All in all, this is a solid look at the creation of the film. We find a lot of good information about the production and the various participants, and we also learn about the history of the restoration. The “before and after” shots shown are questionable as the two mainly look different based on brightness, but I still enjoyed this view of the classic film and its legacy.
A Conversation With Screenwriter John Michael Hayes offers exactly what the title states: an interview with the writer of the script. This 13-minute and 10-second piece uses the same format found during “Ethics”: an interview combined with film clips and production photos. The only difference is that we only find one participant: Hayes.
I’d assume that he gets his own featurette because his material is so good it deserved to stand on its own rather than get mixed in with the others. We get a terrific discussion of the history of the film plus a lot of great anecdotes about working with Hitchcock and the others. It’s a solid little piece that added a lot to my appreciation of the movie.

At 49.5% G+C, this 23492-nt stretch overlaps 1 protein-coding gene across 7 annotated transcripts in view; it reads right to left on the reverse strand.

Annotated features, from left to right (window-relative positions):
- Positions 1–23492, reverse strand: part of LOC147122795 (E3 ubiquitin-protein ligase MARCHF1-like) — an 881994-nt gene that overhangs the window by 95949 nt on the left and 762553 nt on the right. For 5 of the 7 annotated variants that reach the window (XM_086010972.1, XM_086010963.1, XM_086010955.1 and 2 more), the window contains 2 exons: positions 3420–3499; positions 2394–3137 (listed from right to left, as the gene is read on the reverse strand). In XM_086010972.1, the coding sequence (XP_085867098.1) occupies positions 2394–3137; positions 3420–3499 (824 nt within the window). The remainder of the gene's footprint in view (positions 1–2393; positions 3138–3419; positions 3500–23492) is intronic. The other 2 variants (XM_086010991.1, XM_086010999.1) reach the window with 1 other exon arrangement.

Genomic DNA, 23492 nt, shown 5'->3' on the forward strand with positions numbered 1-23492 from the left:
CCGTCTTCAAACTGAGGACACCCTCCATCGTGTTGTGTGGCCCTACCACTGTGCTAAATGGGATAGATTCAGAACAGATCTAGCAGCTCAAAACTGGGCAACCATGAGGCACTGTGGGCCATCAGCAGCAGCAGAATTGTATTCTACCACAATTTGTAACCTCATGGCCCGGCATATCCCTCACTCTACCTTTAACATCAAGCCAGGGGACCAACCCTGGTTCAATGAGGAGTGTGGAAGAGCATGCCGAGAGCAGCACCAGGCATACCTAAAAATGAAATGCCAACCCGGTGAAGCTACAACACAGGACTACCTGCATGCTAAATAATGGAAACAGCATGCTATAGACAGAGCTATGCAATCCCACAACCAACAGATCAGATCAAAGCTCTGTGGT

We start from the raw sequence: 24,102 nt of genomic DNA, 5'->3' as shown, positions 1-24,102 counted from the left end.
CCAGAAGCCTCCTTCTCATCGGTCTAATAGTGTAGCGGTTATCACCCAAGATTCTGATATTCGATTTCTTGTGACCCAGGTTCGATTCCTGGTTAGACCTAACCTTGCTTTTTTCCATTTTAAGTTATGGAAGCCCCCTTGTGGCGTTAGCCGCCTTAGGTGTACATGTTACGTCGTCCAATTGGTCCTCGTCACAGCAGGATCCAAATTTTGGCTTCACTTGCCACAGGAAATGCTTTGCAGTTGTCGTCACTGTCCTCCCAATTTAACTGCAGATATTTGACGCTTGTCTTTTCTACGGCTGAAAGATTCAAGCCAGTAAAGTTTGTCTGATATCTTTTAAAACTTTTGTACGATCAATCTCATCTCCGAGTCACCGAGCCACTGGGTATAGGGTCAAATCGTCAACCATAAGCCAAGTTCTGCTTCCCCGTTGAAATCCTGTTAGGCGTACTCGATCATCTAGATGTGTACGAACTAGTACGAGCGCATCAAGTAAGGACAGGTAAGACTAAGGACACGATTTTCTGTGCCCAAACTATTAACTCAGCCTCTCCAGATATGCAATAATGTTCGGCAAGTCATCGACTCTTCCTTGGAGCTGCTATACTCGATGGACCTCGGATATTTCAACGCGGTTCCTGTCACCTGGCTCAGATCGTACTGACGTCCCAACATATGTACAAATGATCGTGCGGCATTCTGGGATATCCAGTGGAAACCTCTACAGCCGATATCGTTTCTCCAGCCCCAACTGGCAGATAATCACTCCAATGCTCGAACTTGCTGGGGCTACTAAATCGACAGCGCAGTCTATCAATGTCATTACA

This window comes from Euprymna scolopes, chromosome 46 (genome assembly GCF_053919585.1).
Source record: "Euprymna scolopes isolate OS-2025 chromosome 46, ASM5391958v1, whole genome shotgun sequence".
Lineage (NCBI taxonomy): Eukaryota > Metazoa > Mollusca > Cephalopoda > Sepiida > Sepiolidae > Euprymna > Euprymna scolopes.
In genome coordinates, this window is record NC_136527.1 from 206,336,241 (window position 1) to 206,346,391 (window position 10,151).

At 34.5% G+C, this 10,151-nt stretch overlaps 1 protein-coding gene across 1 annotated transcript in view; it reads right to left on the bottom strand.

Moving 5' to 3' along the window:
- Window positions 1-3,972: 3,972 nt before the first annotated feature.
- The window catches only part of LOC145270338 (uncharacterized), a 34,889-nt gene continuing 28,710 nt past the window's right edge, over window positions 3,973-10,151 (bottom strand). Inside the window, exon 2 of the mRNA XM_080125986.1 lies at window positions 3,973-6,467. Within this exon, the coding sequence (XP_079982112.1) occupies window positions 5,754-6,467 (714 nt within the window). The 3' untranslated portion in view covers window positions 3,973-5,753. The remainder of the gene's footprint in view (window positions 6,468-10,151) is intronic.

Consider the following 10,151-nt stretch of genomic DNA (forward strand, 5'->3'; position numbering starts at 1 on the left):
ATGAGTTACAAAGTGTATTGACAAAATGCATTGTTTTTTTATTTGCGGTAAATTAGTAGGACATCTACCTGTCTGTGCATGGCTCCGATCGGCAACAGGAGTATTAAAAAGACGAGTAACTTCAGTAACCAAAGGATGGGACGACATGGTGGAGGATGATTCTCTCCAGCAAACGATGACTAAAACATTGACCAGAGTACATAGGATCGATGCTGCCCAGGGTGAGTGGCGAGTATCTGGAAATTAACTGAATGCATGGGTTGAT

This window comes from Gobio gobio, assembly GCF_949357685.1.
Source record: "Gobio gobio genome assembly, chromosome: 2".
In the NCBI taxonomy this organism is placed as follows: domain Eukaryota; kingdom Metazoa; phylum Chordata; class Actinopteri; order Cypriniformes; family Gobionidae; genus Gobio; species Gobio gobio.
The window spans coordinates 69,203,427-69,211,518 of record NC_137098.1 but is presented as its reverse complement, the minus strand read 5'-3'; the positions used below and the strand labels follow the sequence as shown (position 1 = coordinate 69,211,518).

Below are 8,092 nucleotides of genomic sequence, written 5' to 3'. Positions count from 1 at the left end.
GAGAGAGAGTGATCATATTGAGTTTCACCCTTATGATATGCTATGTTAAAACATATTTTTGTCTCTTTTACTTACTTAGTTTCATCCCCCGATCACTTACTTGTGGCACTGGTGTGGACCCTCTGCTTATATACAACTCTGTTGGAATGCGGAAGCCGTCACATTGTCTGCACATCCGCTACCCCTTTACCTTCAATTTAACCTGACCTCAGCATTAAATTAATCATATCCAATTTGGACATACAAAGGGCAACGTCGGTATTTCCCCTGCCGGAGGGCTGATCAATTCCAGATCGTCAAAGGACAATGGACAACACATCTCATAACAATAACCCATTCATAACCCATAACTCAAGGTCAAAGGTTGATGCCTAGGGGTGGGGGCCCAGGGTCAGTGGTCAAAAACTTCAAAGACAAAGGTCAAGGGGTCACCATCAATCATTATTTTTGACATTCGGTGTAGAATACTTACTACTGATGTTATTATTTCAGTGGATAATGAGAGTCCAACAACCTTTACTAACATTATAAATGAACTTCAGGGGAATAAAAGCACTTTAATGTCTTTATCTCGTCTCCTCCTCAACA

Pure Cinema: Through the Eyes of the Master goes for 25 minutes, 12 seconds and features Hitchcock biographer Donald Spoto, film critic David Sterritt, and filmmakers Martin Scorsese, William Friedkin, John Carpenter, Randy Thom, Guillermo del Toro, Gary Rydstrom, Bill Pankow, Craig McKay, Mark Goldblatt, Eli Roth, and Joe Carnahan. “Eyes” looks at all the visual techniques Hitchcock used throughout his movies. The various filmmakers and others offer a fine appreciation for the work. We get a very nice dissection of the different methods and learn a lot about how Hitchcock worked his magic.